14) With such changes taking place, the creator owned market seems to be flourishing with some awesome titles coming to light. Have you also noticed this? And how would you approach the industry now as a new creator?
Robert Kirkman wasn’t wrong when he said, “Make your name in the mainstream and then do your creator-owned books”. I have hopes that creator-owned products will continue to flourish, although I’ve never had any thoughts of doing my own comic books, Banana Tail not withstanding.
15) How exciting a time is it to be in the comic book industry now with so much change taking place?
I have to be honest here. I’m not nearly as involved in the industry as I once was and even working on Star Wars has its own fan base and not necessarily in the comic book mainstream. The business is at a crossroads and if Banana Tail were to become a household name tomorrow, I hate to say in publicly, but I would tip my cap and move along.
16) Finally, what advice would you give any up and coming artists when approaching the industry?
Well, the first thing is you must be objective about your art. Just because your Momma and Aunt Agnes think your swell doesn’t mean they can hire you for anything other then mowing the lawn or taking out the garbage! Secondly, stay on top of trends and technology. Look at what the best artists are doing in the business today, not the guys who are simply passable. I have a hard time being so positive about offering positive advice to up and comers, and it’s mostly because the business is in such transition that I don’t want to give false information.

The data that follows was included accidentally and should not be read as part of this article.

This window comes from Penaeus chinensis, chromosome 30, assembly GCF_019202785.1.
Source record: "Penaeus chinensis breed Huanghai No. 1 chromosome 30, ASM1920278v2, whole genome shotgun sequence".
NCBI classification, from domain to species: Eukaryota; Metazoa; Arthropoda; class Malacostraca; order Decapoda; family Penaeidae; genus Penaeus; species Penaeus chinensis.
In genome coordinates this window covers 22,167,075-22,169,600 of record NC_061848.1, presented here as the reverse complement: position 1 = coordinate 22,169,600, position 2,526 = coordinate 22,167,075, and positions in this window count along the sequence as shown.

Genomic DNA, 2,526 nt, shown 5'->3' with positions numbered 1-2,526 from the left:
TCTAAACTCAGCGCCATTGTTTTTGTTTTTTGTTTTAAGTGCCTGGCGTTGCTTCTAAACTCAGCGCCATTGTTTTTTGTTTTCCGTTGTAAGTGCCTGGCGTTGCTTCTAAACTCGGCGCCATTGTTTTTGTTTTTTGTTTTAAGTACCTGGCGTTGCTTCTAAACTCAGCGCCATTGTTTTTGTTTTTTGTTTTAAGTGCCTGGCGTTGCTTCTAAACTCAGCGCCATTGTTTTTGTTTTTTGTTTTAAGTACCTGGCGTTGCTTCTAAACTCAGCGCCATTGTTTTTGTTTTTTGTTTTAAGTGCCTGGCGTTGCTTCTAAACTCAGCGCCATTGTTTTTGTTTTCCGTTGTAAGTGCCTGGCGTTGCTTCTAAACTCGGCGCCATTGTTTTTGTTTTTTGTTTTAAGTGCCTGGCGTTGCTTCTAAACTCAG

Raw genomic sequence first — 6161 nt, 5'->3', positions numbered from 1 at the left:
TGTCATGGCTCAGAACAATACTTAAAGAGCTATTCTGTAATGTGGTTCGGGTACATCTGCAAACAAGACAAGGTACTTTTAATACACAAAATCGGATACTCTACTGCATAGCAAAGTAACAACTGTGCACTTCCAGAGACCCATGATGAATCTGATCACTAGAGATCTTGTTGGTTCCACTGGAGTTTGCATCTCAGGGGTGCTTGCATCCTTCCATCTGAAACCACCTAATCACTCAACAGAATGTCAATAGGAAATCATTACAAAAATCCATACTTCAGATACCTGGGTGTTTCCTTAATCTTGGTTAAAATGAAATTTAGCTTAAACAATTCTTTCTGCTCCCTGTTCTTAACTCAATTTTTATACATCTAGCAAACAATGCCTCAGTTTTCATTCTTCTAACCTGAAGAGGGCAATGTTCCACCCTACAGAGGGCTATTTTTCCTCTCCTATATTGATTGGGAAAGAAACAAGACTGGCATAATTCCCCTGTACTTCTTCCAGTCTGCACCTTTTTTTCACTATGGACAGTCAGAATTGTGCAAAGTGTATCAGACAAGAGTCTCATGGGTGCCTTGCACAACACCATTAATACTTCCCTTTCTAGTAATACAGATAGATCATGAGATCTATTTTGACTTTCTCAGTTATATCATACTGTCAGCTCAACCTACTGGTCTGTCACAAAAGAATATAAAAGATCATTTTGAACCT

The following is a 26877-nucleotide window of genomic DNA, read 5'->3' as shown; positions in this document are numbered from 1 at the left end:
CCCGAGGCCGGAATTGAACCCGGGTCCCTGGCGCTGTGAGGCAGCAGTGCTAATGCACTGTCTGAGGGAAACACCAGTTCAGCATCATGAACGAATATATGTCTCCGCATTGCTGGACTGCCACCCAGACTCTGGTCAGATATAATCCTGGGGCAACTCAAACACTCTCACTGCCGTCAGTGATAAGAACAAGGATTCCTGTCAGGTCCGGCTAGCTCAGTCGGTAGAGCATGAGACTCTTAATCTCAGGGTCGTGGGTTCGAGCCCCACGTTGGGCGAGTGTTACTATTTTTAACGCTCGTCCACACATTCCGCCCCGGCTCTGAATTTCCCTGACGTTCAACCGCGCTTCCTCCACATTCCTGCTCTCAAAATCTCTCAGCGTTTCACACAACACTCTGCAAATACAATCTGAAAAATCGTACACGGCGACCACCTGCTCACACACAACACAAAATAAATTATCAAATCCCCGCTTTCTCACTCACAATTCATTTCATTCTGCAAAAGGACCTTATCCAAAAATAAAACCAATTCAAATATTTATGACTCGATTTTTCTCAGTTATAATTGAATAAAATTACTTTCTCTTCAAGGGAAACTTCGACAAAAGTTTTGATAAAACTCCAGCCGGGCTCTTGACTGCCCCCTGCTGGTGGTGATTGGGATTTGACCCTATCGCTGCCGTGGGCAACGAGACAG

I’d like to thank Mark for taking time out of his schedule for doing this interview. Banana Tail is a wonderful book and I wish him all the success with the character and his ongoing adventures!
Banana Tail is currently available at all good bookstores and now on comiXology at http://www.comixology.com/digital/9470/Banana-Tails-Colorful-Adventure
For more information on Mark McKenna’s work visit www.Markmckennaart.com